The chairman of British gambling firm Sportingbet has been arrested in the US after arriving on a flight from the UK.
The US is taking measures to crack down on internet gambling
Officials said Peter Dicks, 64, had been detained under a warrant issued by state authorities in Louisiana in July accusing him of gambling by computer.
Mr Dicks is being held in New York, and faces a bail hearing on Friday.
His arrest follows the detention of Betonsports' chief David Carruthers, who was arrested on racketeering charges at Dallas airport in July.
The arrests are the latest in a string of US moves designed to discourage internet gambling.
Sportingbet's shares were suspended on the London stock exchange after news of Mr Dicks arrest.
A spokeswoman for the Louisiana state police said they would seek to bring Mr Dicks to the state to stand trial.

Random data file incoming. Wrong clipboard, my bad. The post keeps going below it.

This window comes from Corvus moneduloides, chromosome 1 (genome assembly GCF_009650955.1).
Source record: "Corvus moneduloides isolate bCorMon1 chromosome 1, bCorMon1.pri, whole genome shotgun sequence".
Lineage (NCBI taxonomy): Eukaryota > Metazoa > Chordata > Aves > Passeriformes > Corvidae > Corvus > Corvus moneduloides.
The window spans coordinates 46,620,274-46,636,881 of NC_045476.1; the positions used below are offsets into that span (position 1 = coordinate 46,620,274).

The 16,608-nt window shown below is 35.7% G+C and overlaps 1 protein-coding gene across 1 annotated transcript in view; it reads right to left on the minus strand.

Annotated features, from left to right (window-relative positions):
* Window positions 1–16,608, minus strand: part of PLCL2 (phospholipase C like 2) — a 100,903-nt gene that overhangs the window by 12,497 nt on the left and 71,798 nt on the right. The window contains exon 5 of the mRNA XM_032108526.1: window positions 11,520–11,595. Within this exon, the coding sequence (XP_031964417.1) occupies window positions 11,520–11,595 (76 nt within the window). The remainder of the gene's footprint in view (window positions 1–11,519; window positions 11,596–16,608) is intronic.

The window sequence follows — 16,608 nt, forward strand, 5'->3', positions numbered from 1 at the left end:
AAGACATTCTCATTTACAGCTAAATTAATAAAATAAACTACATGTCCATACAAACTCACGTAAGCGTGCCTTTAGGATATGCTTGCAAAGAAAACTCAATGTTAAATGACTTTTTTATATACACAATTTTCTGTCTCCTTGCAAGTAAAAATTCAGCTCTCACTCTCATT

She said other arrest warrants had been issued in connection with the case but did not reveal whether other gaming firms had been targeted.
At a brief hearing in the Queens county court, his lawyer, Peter Neiman told the court: "He is really not a flight risk. This is not some mobster who has connections to the crime world."
But Mr Dicks was told the judge did not have the power to grant bail and so would reappear in court on Friday.
A separate hearing has been set at New York City Criminal Court on September 14 to decide whether Mr Dicks should be extradited to Louisiana.
The announcement dealt a blow to other gambling firms, with shares in Partypoker plunging nearly 10% and 888 Holdings sinking almost 16%.
Sportingbet declined to say why Mr Dicks had been arrested.
In the US, online gaming is a $12bn a year business that is expanding despite the government's opinion that it violates a law against placing interstate bets using telephone lines.
This has prompted Congress to propose a US law banning banks and credit card companies from processing internet gambling payments.
News of the arrest came hours after the firm announced it was in talks with smaller rival World Gaming about a potential £56.6m takeover.
The company, which also owns the Paradise Poker brand, has more than 2.5 million customers signed and an annual turnover of more than $1.2bn (£630m).